With today’s high cost of energy, just paying the electric bill for an average home can cause sticker shock. Imagine, then, how the operators of the San Diego Convention Center—a seven-city-block long, 2.6 million sq-ft state-of-the art complex—must feel. When you factor 72 rooms and a 25,000-sq-ft kitchen into the mix, fewer priorities are higher than trimming the fat from the facility’s giant monthly power bill.

The perennially high cost of California energy is only one of the factors that drove the need to lower operational costs in this sprawling conglomeration of public exhibit halls, conference rooms, offices, and underground parking areas. The recently completed $216 million expansion project has also added significantly to the convention center’s electrical load.

Realizing that he couldn’t save what he didn’t measure, Ron Barham, operations/electrical manager for the San Diego Convention Center Corp., investigated the situation and suggested that the convention center select a submetering system that would allow facility engineers to monitor, record, and report energy usage as a tool for conserving energy and for lowering overall operating costs. The selection of the system was based on price, customer service, and flexibility in allowing future expansion. The company also needed a hybrid solution in order to record power consumption and demand and monitor power factor, total harmonic distortion, and other power quality parameters.

The facility’s main electrical service entrances are located in two large sub-level electrical vaults, where multiple 480V 1,600A and 3,200A loads are individually submetered. Low-voltage output current sensors, installed around the electrical feeds in both vaults, supply the raw electrical data to five submeters in the west vault and four in the east. A computer interface module in each vault accumulates pulse outputs from the individual submeters, digitizes the data and transmits it via RS-485 communications link 1,600 ft to the laptop PC in Barham’s office.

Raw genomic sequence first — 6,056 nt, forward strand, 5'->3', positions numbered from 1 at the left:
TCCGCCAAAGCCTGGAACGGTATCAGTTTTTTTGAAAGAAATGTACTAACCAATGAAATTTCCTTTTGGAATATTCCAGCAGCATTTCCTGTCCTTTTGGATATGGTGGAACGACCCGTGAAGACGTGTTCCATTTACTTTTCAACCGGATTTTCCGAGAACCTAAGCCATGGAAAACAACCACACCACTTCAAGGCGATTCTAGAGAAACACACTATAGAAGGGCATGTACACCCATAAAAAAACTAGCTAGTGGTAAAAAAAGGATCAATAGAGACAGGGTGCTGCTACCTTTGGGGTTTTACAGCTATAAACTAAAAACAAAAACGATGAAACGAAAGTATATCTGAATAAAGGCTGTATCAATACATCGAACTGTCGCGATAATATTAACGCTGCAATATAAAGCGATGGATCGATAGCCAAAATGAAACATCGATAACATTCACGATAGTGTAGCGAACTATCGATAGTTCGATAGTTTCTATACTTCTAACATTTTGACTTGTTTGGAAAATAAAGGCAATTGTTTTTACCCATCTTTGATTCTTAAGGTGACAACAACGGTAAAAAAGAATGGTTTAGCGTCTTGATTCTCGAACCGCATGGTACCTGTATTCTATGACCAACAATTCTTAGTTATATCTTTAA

The Windows-based software installed in the laptop can display electrical data gathered in 5-min, 15-min, 30-min, or 60-min intervals. The load data is exported to a spreadsheet for analyzing energy consumption, accounting, and other functions. “Thanks to real-time metering capability, we’re able to look at our energy consumption and make load adjustments in real-time to avoid additional ratcheting charges, thus saving energy dollars,” Barham said.

The program can profile the information in a number of ways, allowing management to view energy consumption, demand, and power quality functions in real-time. Power quality or monitoring problems are time-stamped for Barham and his team to investigate, and, in this way, areas of inefficiency are quickly identified and corrected.

Currently, nine of the 11 meters in the convention center complex are submetered, with the remaining two meters slated for retrofit by the end of this year. Up and running for more than two years now, the submetering system has already paid for itself in terms of the savings. Barham estimates that the convention center saves about $13,000 a year.

“Business decisions are easy to justify if they have a positive impact on the product we deliver to our guests,” Barham says. “The whole point of the exercise was to better understand how and when our energy was being used, to use our resources better, and to offer a superior product to our guests. This system helps us do that.”

Millstein is president of E-MON LP in Langhorne, Pa.